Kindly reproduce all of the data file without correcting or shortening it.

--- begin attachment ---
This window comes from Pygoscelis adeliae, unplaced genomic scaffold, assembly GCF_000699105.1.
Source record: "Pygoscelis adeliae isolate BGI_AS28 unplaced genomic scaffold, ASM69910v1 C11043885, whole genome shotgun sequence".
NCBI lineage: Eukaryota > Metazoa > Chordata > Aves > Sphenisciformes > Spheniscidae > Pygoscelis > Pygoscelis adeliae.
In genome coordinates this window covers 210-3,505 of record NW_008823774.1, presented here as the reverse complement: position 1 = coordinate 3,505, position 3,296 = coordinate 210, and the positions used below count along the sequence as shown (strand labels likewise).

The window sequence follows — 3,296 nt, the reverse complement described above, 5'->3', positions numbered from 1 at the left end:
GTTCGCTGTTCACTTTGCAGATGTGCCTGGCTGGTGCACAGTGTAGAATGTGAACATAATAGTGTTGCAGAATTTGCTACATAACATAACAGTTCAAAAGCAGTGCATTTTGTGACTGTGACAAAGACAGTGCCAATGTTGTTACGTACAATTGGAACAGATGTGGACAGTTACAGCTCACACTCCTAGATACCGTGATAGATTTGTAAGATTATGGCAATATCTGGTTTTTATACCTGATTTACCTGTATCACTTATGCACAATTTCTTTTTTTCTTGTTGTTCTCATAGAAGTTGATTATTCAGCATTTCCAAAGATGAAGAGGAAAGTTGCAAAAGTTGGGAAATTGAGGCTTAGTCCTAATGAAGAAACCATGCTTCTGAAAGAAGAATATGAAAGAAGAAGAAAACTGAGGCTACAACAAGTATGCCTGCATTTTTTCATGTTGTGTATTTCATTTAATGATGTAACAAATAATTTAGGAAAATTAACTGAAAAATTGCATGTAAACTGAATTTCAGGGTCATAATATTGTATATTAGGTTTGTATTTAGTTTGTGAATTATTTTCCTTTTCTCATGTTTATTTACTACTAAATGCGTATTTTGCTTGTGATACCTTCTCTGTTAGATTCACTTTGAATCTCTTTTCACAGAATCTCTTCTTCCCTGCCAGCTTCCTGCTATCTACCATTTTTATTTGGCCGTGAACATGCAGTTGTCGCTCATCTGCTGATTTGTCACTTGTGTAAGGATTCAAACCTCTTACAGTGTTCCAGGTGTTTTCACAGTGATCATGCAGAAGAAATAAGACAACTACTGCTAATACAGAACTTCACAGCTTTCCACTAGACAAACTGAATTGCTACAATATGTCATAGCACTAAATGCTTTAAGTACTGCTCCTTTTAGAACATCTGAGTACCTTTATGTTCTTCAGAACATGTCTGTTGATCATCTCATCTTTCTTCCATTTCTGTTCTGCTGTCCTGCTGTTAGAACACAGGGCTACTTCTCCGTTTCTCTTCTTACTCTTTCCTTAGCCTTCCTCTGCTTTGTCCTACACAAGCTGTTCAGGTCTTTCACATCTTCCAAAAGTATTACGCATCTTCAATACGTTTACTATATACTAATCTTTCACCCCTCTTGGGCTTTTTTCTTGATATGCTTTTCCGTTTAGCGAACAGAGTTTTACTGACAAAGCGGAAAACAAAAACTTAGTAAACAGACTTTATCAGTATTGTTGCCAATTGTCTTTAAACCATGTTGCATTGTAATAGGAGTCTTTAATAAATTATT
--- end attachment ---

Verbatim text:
This window comes from Pygoscelis adeliae, unplaced genomic scaffold, assembly GCF_000699105.1.
Source record: "Pygoscelis adeliae isolate BGI_AS28 unplaced genomic scaffold, ASM69910v1 C11043885, whole genome shotgun sequence".
NCBI lineage: Eukaryota > Metazoa > Chordata > Aves > Sphenisciformes > Spheniscidae > Pygoscelis > Pygoscelis adeliae.
In genome coordinates this window covers 210-3,505 of record NW_008823774.1, presented here as the reverse complement: position 1 = coordinate 3,505, position 3,296 = coordinate 210, and the positions used below count along the sequence as shown (strand labels likewise).

The window sequence follows — 3,296 nt, the reverse complement described above, 5'->3', positions numbered from 1 at the left end:
GTTCGCTGTTCACTTTGCAGATGTGCCTGGCTGGTGCACAGTGTAGAATGTGAACATAATAGTGTTGCAGAATTTGCTACATAACATAACAGTTCAAAAGCAGTGCATTTTGTGACTGTGACAAAGACAGTGCCAATGTTGTTACGTACAATTGGAACAGATGTGGACAGTTACAGCTCACACTCCTAGATACCGTGATAGATTTGTAAGATTATGGCAATATCTGGTTTTTATACCTGATTTACCTGTATCACTTATGCACAATTTCTTTTTTTCTTGTTGTTCTCATAGAAGTTGATTATTCAGCATTTCCAAAGATGAAGAGGAAAGTTGCAAAAGTTGGGAAATTGAGGCTTAGTCCTAATGAAGAAACCATGCTTCTGAAAGAAGAATATGAAAGAAGAAGAAAACTGAGGCTACAACAAGTATGCCTGCATTTTTTCATGTTGTGTATTTCATTTAATGATGTAACAAATAATTTAGGAAAATTAACTGAAAAATTGCATGTAAACTGAATTTCAGGGTCATAATATTGTATATTAGGTTTGTATTTAGTTTGTGAATTATTTTCCTTTTCTCATGTTTATTTACTACTAAATGCGTATTTTGCTTGTGATACCTTCTCTGTTAGATTCACTTTGAATCTCTTTTCACAGAATCTCTTCTTCCCTGCCAGCTTCCTGCTATCTACCATTTTTATTTGGCCGTGAACATGCAGTTGTCGCTCATCTGCTGATTTGTCACTTGTGTAAGGATTCAAACCTCTTACAGTGTTCCAGGTGTTTTCACAGTGATCATGCAGAAGAAATAAGACAACTACTGCTAATACAGAACTTCACAGCTTTCCACTAGACAAACTGAATTGCTACAATATGTCATAGCACTAAATGCTTTAAGTACTGCTCCTTTTAGAACATCTGAGTACCTTTATGTTCTTCAGAACATGTCTGTTGATCATCTCATCTTTCTTCCATTTCTGTTCTGCTGTCCTGCTGTTAGAACACAGGGCTACTTCTCCGTTTCTCTTCTTACTCTTTCCTTAGCCTTCCTCTGCTTTGTCCTACACAAGCTGTTCAGGTCTTTCACATCTTCCAAAAGTATTACGCATCTTCAATACGTTTACTATATACTAATCTTTCACCCCTCTTGGGCTTTTTTCTTGATATGCTTTTCCGTTTAGCGAACAGAGTTTTACTGACAAAGCGGAAAACAAAAACTTAGTAAACAGACTTTATCAGTATTGTTGCCAATTGTCTTTAAACCATGTTGCATTGTAATAGGAGTCTTTAATAAATTATT